Flu season vaccination – helpful, not harmful

As we head towards winter again in the southern hemisphere, many of us will be wondering if a flu vaccination is worth the effort and risk.


Flu season vaccination – more help than harm


As we head towards winter again in the southern hemisphere, many of us will be wondering if a flu vaccination is worth the effort and risk.

Although a vaccination reduces the chance you’ll catch the flu, there is more to the story. Vaccination, which contains an inactive form of the virus, may prevent you catching the flu, however it doesn’t last too long, and may not provide complete protection.

Influenza virus is easily spread from person to person, by inhalation or by touching contaminated objects and then your nose or mouth.

Generally, most healthy people should consider vaccination, as a little initial discomfort may avoid days of misery and potentially time away from the activities or work they enjoy. You’ll start producing the antibodies that provide protection around two weeks after vaccination, however this can vary from person to person.

As we have seen after recent outbreaks across the world, the concern over influenza is significant, with implications for the well-being of healthy people and for the lives of the vulnerable.

The vaccinations for the 2017 winter flu season help protect against three recognized types of flu strain, and a new variant known as A (H1N1) which is a Swine flu variation.


Immunisation protects people against harmful infections before they come into contact with them in the community.

The Australian Department of Health and others suggest that being vaccinated lowers the risk of catching influenza, and helps avoid passing the flu on to those more vulnerable. For these people – children, the sick and the elderly, avoiding the flu can mean the difference between having a chronic illness, and having to be hospitalised with a much worse complication such as pneumonia, for example.

Knowing when to be vaccinated is a significant factor in prevention – avoiding getting vaccinated too early or too late is the key. Too early and you may not be covered at peak flu season, as the benefits of the vaccination will pass, too late and you risk getting the flu while unprotected.

Who should be vaccinated?

Generally, everyone can get the flu vaccination. But according to the Australian Medical Association and the Department of Health, those at serious health risk, or the vulnerable, are encouraged to do so.

Those included in the recommendations are:

  • all people aged 65 years and over
  • all Aboriginal and Torres Strait Islander children aged 6 months to 5 years
  • all Aboriginal and Torres Strait Islander people aged 15 years and over
  • pregnant women
  • people aged 6 months and over with medical conditions predisposing to severe influenza, such as those with cardiac disease, chronic respiratory conditions, other chronic illnesses requiring regular medical follow up or hospitalisation in the previous year, chronic neurological conditions that impact on respiratory function, impaired immunity, children aged 6 months to 10 years on long term aspirin therapy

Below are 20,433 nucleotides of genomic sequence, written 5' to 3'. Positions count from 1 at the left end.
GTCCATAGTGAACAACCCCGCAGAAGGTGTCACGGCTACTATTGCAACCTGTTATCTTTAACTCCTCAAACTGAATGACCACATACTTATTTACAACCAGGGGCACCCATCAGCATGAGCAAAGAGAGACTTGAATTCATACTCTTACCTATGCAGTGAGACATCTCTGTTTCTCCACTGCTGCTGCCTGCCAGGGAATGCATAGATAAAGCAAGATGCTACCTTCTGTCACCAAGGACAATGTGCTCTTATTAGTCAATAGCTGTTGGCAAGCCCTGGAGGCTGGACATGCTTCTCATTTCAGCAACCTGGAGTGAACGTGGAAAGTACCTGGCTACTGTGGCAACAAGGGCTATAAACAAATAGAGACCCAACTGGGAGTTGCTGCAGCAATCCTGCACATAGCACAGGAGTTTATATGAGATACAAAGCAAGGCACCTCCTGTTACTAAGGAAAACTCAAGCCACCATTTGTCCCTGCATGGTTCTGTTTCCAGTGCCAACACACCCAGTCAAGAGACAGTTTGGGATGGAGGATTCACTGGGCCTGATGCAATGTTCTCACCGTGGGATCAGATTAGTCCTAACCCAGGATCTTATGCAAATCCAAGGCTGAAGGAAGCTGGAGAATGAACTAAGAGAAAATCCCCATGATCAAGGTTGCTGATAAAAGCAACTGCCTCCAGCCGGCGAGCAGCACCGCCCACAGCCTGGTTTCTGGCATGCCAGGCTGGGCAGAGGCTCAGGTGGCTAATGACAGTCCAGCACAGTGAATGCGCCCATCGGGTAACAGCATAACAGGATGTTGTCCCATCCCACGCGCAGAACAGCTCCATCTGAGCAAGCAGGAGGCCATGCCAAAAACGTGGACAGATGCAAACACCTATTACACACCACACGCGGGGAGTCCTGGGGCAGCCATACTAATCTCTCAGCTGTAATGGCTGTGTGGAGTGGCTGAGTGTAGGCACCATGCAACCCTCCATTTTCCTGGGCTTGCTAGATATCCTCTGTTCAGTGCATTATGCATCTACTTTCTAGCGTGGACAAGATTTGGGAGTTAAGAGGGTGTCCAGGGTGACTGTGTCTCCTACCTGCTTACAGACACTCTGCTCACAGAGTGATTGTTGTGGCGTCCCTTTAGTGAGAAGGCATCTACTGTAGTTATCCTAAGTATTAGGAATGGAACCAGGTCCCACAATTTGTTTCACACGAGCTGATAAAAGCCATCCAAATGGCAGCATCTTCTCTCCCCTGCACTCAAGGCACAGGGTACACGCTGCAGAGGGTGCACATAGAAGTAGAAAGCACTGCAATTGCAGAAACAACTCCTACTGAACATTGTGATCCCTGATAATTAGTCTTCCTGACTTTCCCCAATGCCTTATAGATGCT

When should I vaccinate?

Protection from the flu virus begins after one-two weeks after vaccination. This can vary though from person to person.

Recent evidence suggests protection against influenza may start to decrease from 3 to 4 months following vaccination, so early vaccination needs to be balanced with this.

With the peak flu season in Australia being August to September, it is necessary to time your vaccination to keep your immune response at its optimum. April to June is the acknowledged time for annual flu vaccination here.


Some side effects may occur within one to two days following flu vaccination and include soreness, redness, pain and swelling at the injection site, along with drowsiness, tiredness, muscle aches and low grade fever. They are usually mild and go away within a few days, usually without any treatment.


Where can I get vaccination?


Influenza vaccinations are available from a range of locations including GP offices, vaccination clinics, hospitals and health centres.

If you’re not eligible for a free flu shot, you can still get the flu vaccine with a non-PBS or private prescription which is not subsidised by the Government. So talk with your GP if you’d like to be vaccinated.


People with flu should stay home away from crowded public places and should follow the cough/cold etiquette to prevent the transmission of the virus. Frequent handwashing with soap, intake of fluids, and other supportive measures will help.


The Australian Department of Health have a website with comprehensive immunization information, available at http://www.immunise.health.gov.au/

For older Australians, you can visit:











For further information regarding vaccination visit http://www.health.nsw.gov.au/immunisation/Pages/seasonal_flu_vaccination.aspx